Partnership with Indoor Ag Con

The Aquaponics Association is proud to partner with Indoor Ag Con in support of their upcoming conference. Themed “Growing the Future,” the 2020 edition of Indoor Ag-Con will be the showplace for robotics, automation, AI, breaking technology trends and product innovation.

Aquaponics Association Board of Directors Member and Treasurer Claudia Andracki will join the full line-up of industry experts, thought leaders and executives leading programs across three tracks: Business; Science & Technology; and Alternative Crops. Ms. Andracki is the owner of Desert Bloom Eco Farm, a solar-powered farm one hour outside of Las Vegas.

Ms. Andracki will join the panel discussion “The Latest Developments In Aquaponics” on opening day, May 18 from 9 – 9:45 am. Click here for a sneak preview of confirmed speakers. Click here for a sneak preview of the conference schedule in development.

As part of the Aquaponics Association industry alliance with Indoor Ag-Con, Association Members can save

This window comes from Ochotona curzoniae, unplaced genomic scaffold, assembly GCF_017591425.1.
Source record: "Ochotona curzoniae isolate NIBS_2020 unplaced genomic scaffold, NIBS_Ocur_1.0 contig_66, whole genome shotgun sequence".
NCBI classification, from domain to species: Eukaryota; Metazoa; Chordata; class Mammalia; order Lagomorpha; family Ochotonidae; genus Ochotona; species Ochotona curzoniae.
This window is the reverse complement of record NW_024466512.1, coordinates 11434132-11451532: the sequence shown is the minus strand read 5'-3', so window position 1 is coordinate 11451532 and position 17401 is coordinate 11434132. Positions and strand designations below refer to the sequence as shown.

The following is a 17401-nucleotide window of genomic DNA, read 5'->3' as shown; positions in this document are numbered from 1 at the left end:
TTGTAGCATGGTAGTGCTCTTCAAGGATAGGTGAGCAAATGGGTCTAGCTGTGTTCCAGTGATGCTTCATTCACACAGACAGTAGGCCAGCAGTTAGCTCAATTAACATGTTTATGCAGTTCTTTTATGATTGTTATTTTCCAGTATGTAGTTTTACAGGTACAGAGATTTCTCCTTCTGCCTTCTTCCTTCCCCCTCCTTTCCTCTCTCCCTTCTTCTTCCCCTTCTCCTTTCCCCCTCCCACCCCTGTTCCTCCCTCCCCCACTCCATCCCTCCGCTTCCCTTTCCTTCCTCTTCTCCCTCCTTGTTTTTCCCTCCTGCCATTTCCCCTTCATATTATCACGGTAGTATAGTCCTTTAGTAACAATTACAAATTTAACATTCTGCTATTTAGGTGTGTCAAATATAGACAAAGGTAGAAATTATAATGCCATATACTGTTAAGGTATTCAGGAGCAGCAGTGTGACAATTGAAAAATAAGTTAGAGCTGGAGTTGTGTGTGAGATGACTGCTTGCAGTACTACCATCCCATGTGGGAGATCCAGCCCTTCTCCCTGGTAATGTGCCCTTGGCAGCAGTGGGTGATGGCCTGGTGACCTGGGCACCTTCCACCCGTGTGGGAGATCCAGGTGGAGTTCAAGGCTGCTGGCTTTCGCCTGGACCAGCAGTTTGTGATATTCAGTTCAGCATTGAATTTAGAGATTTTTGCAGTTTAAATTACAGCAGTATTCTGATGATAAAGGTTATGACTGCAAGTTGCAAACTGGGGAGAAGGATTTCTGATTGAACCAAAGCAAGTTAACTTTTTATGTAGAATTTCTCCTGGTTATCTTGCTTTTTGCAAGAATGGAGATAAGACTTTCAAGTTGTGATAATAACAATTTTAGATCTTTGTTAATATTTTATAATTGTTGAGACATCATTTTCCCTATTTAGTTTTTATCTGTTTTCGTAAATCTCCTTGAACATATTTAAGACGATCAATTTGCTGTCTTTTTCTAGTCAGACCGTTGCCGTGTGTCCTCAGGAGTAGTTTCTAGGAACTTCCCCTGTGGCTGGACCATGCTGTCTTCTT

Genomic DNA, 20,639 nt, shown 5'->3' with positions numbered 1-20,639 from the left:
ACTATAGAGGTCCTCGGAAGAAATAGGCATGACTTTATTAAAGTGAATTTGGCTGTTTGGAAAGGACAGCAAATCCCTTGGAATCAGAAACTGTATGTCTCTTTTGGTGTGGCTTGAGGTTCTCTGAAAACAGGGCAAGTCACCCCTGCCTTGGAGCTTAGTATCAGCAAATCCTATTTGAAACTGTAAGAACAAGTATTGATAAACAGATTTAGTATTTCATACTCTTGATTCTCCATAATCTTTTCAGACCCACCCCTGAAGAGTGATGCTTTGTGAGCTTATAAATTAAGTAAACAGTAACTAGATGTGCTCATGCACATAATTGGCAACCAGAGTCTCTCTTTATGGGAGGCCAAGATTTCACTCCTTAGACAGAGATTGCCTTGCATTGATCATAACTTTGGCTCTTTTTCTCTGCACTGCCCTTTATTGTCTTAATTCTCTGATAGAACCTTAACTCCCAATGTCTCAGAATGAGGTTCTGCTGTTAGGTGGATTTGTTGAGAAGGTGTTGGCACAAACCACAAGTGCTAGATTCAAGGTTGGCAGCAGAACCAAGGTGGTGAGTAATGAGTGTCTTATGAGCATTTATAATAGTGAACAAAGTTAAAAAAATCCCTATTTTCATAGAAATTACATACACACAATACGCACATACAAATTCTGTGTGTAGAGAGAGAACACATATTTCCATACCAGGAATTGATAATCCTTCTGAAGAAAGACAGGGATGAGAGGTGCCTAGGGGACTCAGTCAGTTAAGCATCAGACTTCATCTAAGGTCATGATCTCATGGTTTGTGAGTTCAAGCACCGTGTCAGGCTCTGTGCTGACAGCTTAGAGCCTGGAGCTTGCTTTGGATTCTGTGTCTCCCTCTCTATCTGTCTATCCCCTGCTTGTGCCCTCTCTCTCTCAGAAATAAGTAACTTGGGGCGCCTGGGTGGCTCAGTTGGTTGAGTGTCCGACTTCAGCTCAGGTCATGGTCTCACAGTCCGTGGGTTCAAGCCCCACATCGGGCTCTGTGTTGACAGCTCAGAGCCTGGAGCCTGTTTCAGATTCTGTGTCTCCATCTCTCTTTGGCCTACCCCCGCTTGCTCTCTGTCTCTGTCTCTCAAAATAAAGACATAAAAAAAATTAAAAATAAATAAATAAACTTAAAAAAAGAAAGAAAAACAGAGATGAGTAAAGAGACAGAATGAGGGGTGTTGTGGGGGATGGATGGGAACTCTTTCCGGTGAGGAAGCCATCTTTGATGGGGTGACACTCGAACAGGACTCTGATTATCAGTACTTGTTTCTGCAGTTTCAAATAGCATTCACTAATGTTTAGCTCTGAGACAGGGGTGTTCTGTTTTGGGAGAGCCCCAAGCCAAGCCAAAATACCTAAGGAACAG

an additional $100 off the Early Bird registration rate for the upcoming May 18-20, 2020 edition at the Wynn Las Vegas, and save up to $400 off the regular full conference pass rate for the premier trade event for the indoor & vertical farming industry. Members, stay tuned for an email from us with the Promo Code.

As part of the partnership, Indoor Ag Con will become an Affiliate Member of the Aquaponics Association.

Click here to learn more about Indoor Ag Con.

GLOBAL G.A.P. Made Simple Conference Presentation

Here is a video of Juli Ogden’s presentation Global G.A.P. Made Simple from the Putting Out Fruits conference in September 2019. Juli discusses how aquaponic farms can utilize Global G.A.P. certification, and takes questions from the audience.

This video is about 26 minutes long, and is audio-only for the first minute and 20 seconds.